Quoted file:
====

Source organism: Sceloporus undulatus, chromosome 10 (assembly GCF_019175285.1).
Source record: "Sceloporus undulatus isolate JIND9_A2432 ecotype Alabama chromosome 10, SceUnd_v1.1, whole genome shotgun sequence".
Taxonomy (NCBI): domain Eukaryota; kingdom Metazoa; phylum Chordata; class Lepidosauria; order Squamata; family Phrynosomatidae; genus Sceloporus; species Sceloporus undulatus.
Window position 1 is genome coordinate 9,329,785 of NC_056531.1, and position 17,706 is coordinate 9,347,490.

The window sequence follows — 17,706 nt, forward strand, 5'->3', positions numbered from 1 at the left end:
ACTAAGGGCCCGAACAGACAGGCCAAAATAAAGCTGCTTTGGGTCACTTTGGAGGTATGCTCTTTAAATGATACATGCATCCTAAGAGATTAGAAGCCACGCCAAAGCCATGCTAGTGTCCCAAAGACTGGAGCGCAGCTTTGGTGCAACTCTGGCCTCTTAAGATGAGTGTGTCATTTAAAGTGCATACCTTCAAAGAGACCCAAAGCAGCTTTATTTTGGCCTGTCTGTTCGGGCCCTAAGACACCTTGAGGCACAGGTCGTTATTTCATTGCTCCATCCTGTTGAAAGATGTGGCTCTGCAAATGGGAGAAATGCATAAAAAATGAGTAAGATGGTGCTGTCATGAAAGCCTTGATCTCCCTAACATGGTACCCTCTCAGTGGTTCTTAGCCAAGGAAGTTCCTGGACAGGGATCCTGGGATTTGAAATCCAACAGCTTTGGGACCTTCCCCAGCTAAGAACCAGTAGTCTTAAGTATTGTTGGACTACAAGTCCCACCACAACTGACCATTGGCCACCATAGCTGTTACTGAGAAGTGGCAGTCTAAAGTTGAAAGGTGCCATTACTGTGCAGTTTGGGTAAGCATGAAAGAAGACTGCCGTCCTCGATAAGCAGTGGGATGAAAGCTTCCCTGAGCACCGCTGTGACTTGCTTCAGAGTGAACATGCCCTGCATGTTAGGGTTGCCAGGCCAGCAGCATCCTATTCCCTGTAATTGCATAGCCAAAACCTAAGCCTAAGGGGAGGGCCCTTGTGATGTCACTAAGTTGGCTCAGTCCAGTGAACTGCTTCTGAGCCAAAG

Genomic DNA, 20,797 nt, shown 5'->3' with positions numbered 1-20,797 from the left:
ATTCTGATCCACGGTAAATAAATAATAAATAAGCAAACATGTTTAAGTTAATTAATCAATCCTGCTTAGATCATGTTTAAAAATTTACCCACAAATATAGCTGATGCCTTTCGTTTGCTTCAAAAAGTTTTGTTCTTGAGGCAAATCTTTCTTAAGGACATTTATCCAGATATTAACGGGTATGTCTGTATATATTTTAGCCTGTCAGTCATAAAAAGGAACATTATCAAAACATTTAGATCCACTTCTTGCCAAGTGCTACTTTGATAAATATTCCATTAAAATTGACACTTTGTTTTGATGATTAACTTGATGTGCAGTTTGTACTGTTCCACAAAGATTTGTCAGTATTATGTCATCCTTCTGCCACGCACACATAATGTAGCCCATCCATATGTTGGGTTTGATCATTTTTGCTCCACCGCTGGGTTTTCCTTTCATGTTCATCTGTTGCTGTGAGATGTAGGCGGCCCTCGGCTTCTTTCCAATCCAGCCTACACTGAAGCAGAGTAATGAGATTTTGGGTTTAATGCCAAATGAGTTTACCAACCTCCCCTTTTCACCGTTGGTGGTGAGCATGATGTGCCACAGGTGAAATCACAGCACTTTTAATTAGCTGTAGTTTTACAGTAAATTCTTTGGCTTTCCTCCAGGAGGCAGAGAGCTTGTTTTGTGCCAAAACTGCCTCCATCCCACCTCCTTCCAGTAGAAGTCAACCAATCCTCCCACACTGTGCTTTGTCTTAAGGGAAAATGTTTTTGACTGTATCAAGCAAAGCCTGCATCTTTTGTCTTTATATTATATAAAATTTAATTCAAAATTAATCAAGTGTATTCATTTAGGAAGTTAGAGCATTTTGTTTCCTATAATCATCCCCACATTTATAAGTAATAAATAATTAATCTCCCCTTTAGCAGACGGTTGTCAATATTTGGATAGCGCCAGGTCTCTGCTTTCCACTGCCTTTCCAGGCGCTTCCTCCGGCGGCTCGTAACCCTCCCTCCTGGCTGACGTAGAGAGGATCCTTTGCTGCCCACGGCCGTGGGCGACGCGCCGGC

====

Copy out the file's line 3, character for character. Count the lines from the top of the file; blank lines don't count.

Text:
Taxonomy (NCBI): domain Eukaryota; kingdom Metazoa; phylum Chordata; class Lepidosauria; order Squamata; family Phrynosomatidae; genus Sceloporus; species Sceloporus undulatus.